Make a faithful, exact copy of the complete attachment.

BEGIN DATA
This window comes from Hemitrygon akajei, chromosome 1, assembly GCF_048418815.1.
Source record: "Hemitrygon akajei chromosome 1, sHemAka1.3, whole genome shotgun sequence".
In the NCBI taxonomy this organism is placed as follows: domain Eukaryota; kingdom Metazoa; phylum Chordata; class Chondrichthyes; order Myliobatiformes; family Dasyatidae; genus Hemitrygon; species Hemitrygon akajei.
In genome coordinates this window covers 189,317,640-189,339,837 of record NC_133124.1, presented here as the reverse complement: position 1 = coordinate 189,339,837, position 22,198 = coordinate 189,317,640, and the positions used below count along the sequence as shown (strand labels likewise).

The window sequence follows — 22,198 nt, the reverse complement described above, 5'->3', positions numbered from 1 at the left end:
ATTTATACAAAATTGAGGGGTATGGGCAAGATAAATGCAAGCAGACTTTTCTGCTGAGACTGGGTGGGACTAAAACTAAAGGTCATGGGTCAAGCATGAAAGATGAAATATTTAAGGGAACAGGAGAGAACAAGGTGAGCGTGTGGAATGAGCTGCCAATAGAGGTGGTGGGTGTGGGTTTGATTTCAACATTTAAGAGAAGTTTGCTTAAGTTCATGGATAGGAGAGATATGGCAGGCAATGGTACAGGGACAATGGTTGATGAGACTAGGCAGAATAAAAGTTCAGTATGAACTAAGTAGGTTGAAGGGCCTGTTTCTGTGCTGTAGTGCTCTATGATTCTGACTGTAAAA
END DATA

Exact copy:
This window comes from Hemitrygon akajei, chromosome 1, assembly GCF_048418815.1.
Source record: "Hemitrygon akajei chromosome 1, sHemAka1.3, whole genome shotgun sequence".
In the NCBI taxonomy this organism is placed as follows: domain Eukaryota; kingdom Metazoa; phylum Chordata; class Chondrichthyes; order Myliobatiformes; family Dasyatidae; genus Hemitrygon; species Hemitrygon akajei.
In genome coordinates this window covers 189,317,640-189,339,837 of record NC_133124.1, presented here as the reverse complement: position 1 = coordinate 189,339,837, position 22,198 = coordinate 189,317,640, and the positions used below count along the sequence as shown (strand labels likewise).

The window sequence follows — 22,198 nt, the reverse complement described above, 5'->3', positions numbered from 1 at the left end:
ATTTATACAAAATTGAGGGGTATGGGCAAGATAAATGCAAGCAGACTTTTCTGCTGAGACTGGGTGGGACTAAAACTAAAGGTCATGGGTCAAGCATGAAAGATGAAATATTTAAGGGAACAGGAGAGAACAAGGTGAGCGTGTGGAATGAGCTGCCAATAGAGGTGGTGGGTGTGGGTTTGATTTCAACATTTAAGAGAAGTTTGCTTAAGTTCATGGATAGGAGAGATATGGCAGGCAATGGTACAGGGACAATGGTTGATGAGACTAGGCAGAATAAAAGTTCAGTATGAACTAAGTAGGTTGAAGGGCCTGTTTCTGTGCTGTAGTGCTCTATGATTCTGACTGTAAAA